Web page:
Travellers not trusted to be honest in Belgium’s self-evaluation form
Share article:
Share article:

Travellers not trusted to be honest in Belgium’s self-evaluation form

Credit: Belga

Belgium’s self-assessment system of determining whether red-zone travellers have to quarantine is being heavily criticised, as many do not trust travellers to answer honestly.

Through a number of questions on the mandatory Passenger Location Form (PLF) that travellers entering Belgium have to complete, the authorities check whether or not the traveller should quarantine for seven days, and undergo a Covid-19 test.

However, that is not a watertight system, as the government mainly relies on people’s honesty, with no real way of checking, according to Jochen Nijs, doctor at the Sint-Trudo Hospital in Limburg.

“Maybe we should also ‘strongly discourage’ alcohol in traffic and then install a self-assessment system,” Nijs tweeted in a reaction to the news.

While the Consultative Committee underlined its advice against travelling abroad – with Federal Health Minister Frank Vandenbroucke calling it “just stupid” – during the holidays, travellers coming from a red zone do not automatically have to quarantine.

“Someone who went to a red zone but spent it all alone in a hut on the top of a mountain is not a risk,” Vandenbroucke said on Friday.

The calculation of this risk score on the PLF will be tightened up, however, with several questions to determine the final result, he explained.

“People are, of course, going to fill in the form in such a way that their answers will cause them maximum inconvenience,” a Twitter user reacted. “What are we even doing?”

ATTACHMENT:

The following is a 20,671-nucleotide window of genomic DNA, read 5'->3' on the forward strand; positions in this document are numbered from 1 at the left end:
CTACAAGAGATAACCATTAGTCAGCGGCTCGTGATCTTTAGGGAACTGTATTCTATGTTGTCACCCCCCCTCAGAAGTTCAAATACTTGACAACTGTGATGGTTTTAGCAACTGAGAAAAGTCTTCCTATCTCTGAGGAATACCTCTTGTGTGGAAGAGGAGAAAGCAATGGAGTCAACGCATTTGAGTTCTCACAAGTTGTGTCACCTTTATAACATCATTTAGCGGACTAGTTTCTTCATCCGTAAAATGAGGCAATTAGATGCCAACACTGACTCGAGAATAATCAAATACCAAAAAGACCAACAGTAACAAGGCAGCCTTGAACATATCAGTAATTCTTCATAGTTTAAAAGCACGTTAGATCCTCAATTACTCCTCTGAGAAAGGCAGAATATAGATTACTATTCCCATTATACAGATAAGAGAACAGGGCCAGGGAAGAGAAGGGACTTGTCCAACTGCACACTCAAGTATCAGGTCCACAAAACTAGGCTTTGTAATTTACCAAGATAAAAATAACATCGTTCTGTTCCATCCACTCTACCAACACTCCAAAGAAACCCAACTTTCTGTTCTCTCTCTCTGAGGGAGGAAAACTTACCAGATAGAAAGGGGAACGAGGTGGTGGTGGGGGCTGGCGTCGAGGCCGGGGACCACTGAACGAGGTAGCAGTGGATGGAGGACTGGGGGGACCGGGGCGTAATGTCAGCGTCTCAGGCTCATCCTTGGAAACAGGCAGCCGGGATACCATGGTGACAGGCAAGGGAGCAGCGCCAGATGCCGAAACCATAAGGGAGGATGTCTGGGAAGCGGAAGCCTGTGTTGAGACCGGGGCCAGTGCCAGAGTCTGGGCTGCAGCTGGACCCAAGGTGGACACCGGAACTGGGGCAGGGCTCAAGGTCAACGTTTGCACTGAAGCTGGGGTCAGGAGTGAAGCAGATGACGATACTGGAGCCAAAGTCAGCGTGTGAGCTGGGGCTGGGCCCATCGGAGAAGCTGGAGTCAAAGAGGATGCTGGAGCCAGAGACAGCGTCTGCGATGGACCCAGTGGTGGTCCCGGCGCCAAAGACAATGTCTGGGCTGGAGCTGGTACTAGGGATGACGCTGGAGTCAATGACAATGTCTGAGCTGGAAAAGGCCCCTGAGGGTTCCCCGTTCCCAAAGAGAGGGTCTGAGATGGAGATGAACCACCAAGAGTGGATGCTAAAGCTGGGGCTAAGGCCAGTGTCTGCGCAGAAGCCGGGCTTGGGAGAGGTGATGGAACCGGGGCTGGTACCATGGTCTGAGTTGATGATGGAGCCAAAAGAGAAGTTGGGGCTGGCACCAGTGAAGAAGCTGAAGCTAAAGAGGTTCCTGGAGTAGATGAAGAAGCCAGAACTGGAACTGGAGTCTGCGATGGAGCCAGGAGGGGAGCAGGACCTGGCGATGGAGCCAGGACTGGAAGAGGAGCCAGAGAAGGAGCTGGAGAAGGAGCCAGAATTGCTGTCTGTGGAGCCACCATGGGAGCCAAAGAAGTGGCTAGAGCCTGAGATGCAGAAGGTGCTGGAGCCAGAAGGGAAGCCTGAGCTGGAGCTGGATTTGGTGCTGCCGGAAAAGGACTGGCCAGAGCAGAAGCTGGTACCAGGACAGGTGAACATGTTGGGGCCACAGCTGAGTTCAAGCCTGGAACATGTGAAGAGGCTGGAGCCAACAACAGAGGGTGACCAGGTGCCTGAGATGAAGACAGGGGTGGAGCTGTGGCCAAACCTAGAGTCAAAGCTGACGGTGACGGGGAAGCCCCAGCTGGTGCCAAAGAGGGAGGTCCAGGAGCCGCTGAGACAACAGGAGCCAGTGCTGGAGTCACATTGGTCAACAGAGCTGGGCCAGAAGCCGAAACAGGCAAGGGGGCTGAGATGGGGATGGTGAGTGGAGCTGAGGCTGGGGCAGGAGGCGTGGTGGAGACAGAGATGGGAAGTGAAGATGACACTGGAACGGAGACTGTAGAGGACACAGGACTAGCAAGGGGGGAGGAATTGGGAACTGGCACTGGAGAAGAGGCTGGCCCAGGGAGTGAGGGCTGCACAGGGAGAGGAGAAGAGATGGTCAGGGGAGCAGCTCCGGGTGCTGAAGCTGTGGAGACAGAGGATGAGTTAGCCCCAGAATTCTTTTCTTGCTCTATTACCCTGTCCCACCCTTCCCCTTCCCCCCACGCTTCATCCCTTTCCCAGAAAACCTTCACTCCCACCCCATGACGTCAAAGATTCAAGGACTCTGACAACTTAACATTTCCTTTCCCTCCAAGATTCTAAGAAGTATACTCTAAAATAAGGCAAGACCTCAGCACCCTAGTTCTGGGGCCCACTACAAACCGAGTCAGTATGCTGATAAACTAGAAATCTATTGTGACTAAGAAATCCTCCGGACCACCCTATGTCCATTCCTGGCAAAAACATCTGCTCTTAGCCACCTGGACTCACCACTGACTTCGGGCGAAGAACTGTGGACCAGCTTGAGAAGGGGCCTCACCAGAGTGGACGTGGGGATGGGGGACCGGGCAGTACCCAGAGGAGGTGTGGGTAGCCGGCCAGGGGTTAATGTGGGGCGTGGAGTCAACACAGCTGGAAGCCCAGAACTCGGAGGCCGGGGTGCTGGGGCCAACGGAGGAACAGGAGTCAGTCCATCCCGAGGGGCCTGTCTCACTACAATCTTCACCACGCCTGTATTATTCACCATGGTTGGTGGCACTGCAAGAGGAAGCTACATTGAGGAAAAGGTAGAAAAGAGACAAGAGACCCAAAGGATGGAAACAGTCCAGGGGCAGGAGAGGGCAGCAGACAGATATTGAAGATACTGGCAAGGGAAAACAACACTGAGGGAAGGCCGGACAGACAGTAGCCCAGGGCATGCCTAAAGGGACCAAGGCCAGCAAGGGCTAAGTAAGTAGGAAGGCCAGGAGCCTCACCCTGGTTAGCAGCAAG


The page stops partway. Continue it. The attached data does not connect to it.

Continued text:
Related News:

 

“Quiz question, which boxes do you have to tick if you want to go into quarantine?” someone else said.

On Monday morning, chair of Belgium’s Interfederal Testing & Tracing Committee Karine Moykens reacted that “the government can hardly travel with people to check [if they are honest].”

“In any case, travel is strongly discouraged. It is everyone’s free choice to travel,” she said on Flemish radio. “If you do choose to go, we will not stop you and ask you to fill in the form correctly.”

The government hopes it can count on people’s “civic spirit,” and that people take their responsibility, with their fellow citizens in mind, Moykens said, stressing that travellers’ risk behaviour will be assessed more rigorously.

“We will monitor more closely what has been filled in. There is a big difference between going for a holiday to hike with your own family, and going with a large group of friends or several families together,” Moykens said.

Additionally, travellers who have been abroad for less than 48 hours are not required to complete the form, but Belgium has no real way of checking that.

“If we see cars full of suitcases, the police will ask some questions,” she said. “There are more controls at borders, ports and airports now as well.”

Maïthé Chini
The Brussels Times